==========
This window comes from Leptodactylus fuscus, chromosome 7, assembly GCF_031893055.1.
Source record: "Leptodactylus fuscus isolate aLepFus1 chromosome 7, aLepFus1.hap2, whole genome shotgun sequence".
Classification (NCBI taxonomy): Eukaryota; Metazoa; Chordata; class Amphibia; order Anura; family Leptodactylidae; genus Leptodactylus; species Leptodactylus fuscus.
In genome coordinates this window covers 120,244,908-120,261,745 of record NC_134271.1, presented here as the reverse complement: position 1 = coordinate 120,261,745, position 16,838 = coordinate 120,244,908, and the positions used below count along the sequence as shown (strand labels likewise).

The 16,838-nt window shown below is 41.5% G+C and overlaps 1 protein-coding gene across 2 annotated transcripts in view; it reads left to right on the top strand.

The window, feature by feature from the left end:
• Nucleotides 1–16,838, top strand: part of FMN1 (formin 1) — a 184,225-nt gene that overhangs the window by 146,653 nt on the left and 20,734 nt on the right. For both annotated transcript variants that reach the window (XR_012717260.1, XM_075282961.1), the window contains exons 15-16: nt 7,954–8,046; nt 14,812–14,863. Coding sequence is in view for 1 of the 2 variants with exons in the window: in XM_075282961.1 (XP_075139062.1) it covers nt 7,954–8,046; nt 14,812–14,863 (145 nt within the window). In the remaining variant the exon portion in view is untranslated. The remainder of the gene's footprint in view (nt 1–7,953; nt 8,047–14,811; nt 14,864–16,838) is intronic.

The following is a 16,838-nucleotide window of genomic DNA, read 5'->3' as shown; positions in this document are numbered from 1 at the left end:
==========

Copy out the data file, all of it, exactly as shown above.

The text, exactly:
This window comes from Leptodactylus fuscus, chromosome 7, assembly GCF_031893055.1.
Source record: "Leptodactylus fuscus isolate aLepFus1 chromosome 7, aLepFus1.hap2, whole genome shotgun sequence".
Classification (NCBI taxonomy): Eukaryota; Metazoa; Chordata; class Amphibia; order Anura; family Leptodactylidae; genus Leptodactylus; species Leptodactylus fuscus.
In genome coordinates this window covers 120,244,908-120,261,745 of record NC_134271.1, presented here as the reverse complement: position 1 = coordinate 120,261,745, position 16,838 = coordinate 120,244,908, and the positions used below count along the sequence as shown (strand labels likewise).

The 16,838-nt window shown below is 41.5% G+C and overlaps 1 protein-coding gene across 2 annotated transcripts in view; it reads left to right on the top strand.

The window, feature by feature from the left end:
• Nucleotides 1–16,838, top strand: part of FMN1 (formin 1) — a 184,225-nt gene that overhangs the window by 146,653 nt on the left and 20,734 nt on the right. For both annotated transcript variants that reach the window (XR_012717260.1, XM_075282961.1), the window contains exons 15-16: nt 7,954–8,046; nt 14,812–14,863. Coding sequence is in view for 1 of the 2 variants with exons in the window: in XM_075282961.1 (XP_075139062.1) it covers nt 7,954–8,046; nt 14,812–14,863 (145 nt within the window). In the remaining variant the exon portion in view is untranslated. The remainder of the gene's footprint in view (nt 1–7,953; nt 8,047–14,811; nt 14,864–16,838) is intronic.

The following is a 16,838-nucleotide window of genomic DNA, read 5'->3' as shown; positions in this document are numbered from 1 at the left end: